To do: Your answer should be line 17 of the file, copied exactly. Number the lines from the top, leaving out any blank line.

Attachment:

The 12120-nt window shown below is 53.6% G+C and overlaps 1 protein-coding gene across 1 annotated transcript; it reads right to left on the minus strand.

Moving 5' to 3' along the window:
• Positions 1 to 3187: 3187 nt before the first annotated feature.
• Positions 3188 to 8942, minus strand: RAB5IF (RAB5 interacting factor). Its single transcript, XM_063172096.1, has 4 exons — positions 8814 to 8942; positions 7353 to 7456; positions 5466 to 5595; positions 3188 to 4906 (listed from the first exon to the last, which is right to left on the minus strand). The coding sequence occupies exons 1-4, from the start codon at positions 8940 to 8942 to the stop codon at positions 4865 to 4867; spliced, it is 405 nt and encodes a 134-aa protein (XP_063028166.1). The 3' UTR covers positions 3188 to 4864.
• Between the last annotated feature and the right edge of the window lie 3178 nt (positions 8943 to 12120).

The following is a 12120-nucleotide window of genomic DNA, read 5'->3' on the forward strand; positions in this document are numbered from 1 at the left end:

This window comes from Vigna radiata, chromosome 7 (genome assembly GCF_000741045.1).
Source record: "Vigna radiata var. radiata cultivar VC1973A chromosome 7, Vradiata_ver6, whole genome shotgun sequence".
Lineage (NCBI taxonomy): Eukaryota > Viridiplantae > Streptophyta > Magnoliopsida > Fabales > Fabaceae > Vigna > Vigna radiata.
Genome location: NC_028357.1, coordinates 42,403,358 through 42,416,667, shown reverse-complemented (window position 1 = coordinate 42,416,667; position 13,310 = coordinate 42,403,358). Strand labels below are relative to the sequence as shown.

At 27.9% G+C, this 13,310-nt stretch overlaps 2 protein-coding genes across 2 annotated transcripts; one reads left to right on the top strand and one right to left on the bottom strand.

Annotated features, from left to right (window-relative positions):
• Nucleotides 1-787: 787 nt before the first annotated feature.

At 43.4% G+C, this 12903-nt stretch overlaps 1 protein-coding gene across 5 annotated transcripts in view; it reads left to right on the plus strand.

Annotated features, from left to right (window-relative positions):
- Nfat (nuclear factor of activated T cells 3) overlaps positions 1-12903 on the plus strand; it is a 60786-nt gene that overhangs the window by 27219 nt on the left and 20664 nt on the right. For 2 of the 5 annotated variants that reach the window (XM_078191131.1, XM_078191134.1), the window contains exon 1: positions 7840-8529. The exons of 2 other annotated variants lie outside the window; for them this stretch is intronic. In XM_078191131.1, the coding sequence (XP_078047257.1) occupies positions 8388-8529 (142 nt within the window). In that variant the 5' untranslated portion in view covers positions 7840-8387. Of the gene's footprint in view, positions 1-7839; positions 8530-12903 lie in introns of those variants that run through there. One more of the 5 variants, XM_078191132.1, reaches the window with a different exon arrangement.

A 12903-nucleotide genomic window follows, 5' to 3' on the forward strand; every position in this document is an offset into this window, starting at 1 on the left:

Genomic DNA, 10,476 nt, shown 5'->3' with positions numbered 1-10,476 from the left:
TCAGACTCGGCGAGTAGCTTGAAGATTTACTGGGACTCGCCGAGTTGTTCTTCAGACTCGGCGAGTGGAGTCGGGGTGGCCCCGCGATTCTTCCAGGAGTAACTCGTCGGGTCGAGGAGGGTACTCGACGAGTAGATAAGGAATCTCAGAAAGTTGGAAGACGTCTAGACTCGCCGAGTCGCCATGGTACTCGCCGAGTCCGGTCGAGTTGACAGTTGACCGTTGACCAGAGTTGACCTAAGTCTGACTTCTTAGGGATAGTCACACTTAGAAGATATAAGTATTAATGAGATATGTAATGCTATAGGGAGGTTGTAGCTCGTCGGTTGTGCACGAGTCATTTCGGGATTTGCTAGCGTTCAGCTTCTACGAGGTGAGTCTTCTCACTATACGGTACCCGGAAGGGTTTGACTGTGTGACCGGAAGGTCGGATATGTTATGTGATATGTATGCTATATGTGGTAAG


A 12903-nucleotide genomic window follows, 5' to 3' on the forward strand; every position in this document is an offset into this window, starting at 1 on the left: